Microplastics at the ocean surface: waves, turbulence, and particles


Monday, April 1, 2024 - 3:30pm to 4:30pm


ESB 1001


Professor Michelle DiBenedetto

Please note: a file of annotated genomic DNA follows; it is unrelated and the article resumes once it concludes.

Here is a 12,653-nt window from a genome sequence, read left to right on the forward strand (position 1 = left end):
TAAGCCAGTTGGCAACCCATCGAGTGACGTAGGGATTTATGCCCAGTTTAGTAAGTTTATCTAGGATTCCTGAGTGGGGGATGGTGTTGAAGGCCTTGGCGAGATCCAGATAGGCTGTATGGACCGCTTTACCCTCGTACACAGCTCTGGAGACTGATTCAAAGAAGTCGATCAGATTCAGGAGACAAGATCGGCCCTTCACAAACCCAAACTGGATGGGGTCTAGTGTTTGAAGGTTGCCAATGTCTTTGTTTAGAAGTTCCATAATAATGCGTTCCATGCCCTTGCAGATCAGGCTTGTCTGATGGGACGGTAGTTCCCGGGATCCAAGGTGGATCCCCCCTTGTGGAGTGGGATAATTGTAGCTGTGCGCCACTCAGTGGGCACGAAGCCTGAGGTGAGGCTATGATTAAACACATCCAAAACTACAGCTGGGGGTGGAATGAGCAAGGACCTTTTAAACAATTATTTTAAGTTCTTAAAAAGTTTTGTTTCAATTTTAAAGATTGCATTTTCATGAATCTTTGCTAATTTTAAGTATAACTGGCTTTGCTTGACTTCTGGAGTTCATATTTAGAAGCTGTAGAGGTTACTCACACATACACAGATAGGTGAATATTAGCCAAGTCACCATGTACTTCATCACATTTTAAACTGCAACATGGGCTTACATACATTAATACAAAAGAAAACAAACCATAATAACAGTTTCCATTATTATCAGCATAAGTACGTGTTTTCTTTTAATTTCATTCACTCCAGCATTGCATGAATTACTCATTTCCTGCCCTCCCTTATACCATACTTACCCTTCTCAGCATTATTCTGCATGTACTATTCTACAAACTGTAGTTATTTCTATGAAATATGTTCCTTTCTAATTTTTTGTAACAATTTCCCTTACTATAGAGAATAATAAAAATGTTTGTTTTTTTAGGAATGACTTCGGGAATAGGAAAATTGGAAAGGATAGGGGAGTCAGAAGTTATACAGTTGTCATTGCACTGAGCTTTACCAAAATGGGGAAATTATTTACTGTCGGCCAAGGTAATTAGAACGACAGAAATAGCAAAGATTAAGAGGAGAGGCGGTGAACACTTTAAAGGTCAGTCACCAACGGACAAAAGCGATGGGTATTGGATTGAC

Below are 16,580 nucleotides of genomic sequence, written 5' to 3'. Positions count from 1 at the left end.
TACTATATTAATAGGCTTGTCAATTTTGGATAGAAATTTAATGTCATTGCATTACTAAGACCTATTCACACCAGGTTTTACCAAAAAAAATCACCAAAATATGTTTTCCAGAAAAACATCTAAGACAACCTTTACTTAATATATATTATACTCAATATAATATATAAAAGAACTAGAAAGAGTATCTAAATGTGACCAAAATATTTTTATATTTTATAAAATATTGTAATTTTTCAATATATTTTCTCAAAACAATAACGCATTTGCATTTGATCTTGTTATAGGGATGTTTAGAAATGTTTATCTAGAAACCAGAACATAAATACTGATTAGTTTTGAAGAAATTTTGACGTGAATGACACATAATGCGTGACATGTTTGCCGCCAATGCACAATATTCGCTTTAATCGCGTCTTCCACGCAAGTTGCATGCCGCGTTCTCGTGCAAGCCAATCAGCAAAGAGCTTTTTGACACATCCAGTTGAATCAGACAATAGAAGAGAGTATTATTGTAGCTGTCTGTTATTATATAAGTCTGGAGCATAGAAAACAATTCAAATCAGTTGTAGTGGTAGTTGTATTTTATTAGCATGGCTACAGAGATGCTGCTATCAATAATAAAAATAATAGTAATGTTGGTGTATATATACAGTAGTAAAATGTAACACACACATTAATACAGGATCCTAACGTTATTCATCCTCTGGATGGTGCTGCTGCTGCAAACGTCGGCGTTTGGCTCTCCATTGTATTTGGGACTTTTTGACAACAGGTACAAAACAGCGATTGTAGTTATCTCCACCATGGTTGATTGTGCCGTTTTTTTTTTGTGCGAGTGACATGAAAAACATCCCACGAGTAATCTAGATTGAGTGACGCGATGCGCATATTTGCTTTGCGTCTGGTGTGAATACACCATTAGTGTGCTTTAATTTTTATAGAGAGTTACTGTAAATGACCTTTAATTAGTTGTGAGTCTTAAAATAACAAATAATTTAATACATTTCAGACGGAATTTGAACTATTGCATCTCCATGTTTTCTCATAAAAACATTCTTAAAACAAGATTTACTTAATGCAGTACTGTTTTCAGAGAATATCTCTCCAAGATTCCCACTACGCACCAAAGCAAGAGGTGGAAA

Microplastic pollution poses a critical threat to the world’s oceans, but critical knowledge gaps surrounding plastic fate and transport impede remediation and prevention efforts. Predicting the behavior of microplastics is non-trivial for two primary reasons: their physical properties (size and density) are fundamentally different from traditionally studied environmental particles like sediment and bubbles, and complex interactions among waves, turbulence, and particle inertia in the ocean surface boundary layer (where most microplastics reside) are not well-understood, especially for buoyant particles such as microplastics. In this talk, I will discuss the importance of surface waves in predicting the transport and distribution of microplastics. I will present results from both an analytical study and laboratory experiments of particles in wavy flows, and discuss implications for microplastic transport in the ocean.


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